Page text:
Mr Whitecross says he completed all that the letter asked of him but to no avail. A month later he received a second letter that indicated that his request had been rejected. “My first reaction was anger! Soon after, I had the opportunity to tell my story to The Royal Gazette and I took it.” He explained. “There are others who feel the way I do and have experienced the same circumstances, but only I, and one other of my colleagues were willing to come forward and speak of the injustice that is currently taking place with the practice of mandatory retirement. I am not afraid.”

Mr Whitecross misses his job. He recalls the races with the children on sports day.

“From time to time I see some of the children while I am out in the public and they ask me why I am no longer at the school. It breaks my heart.”

Mr Whitecross points out that he has been working with the Bermuda Industrial Union to see if his case can be over turned. “I understand that some retired teachers have been allowed to return to work, but what about people like me? Am I any less valuable?”

Age Concern inquiries to The Bermuda Public Service Union, The Bermuda Industrial Union and the Bermuda Union of Teachers reveal that all three unions have acknowledged that concerns regarding mandatory retirement have been raised within their membership. Although neither union has a publicly documented position on the subject there appears genuine concern and empathy towards those workers who need and want to work.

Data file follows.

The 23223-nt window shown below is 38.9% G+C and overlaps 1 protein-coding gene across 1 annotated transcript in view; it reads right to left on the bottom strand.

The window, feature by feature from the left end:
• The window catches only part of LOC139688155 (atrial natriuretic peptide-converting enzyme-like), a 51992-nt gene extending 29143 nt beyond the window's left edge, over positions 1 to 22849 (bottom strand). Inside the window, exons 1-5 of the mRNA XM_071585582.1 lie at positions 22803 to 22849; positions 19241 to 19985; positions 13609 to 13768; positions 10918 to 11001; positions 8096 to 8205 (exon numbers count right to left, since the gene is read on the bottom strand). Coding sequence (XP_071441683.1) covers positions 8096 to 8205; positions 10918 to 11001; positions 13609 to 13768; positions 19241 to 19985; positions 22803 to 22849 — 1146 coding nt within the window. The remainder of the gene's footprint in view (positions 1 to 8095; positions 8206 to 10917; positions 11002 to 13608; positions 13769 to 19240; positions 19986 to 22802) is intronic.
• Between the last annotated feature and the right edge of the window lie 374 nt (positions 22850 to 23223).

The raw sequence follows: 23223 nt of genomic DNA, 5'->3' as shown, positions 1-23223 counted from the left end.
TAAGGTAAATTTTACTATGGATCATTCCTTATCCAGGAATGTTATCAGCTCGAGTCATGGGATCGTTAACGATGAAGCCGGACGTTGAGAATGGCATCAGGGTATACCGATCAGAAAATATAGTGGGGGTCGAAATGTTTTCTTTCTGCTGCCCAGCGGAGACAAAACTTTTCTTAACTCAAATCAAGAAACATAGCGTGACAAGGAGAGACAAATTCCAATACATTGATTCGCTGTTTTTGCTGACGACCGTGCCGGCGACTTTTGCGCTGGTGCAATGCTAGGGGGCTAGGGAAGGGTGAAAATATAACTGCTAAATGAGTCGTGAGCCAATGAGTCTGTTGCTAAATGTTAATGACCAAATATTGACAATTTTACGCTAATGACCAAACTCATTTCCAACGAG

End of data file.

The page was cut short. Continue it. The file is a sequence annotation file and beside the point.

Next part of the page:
In the meantime, Mr Whitecross explains that if he had the money he would sue. He says he misses the old Bermuda where Bermudians would all rally together to help one another, and a good labourer, despite his age, was valued and not disposable.

Still, even given these discriminatory circumstances Mr Whitecross refuses to be cast away. In light of a financial necessity for him to remain working he has successfully secured a part-time job, falling back on his original trade as a painter. He says Bermuda is very expensive and he will have to work for as long as he can. However he explains: “If things get too bad I will consider leaving Bermuda to go and live with my only daughter overseas. I hope it never comes to that. I love Bermuda, it is my birthplace; it is my home.”

In the 2008, Age Concern STATS report, 60 percent of seniors surveyed indicated that they were retired while 22 percent reported that they continued to have full-time jobs. As the global economic landscape changes will the practice of mandatory prove good or bad news for older workers in Bermuda? Will the traditional retirement of leisure be a thing of the past or will the new norm be a life work experience that is extended for as long as possible? Should age be a factor in one’s ability to earn a living?

In the 2012, Throne Speech, the Government of Bermuda has promised to address age discrimination by adapting the principles of the UK Equality Act. While this move is welcomed, it is hoped that the adoption of the Equality Act does not translate into a further delay of including age as a basis of discrimination, which can be simply achieved through adding the word ‘age’ to our current Human Rights Act today.

Mr Whitecross and his colleagues deserve the right to work past 65 years old within their lifetime.

Are you positive that your political representative will make the change that is necessary to help people like Mr. Whitecross within the next sitting of Parliament? Be sure to ask the question to ensure that workplace discrimination is eradicated within your generation.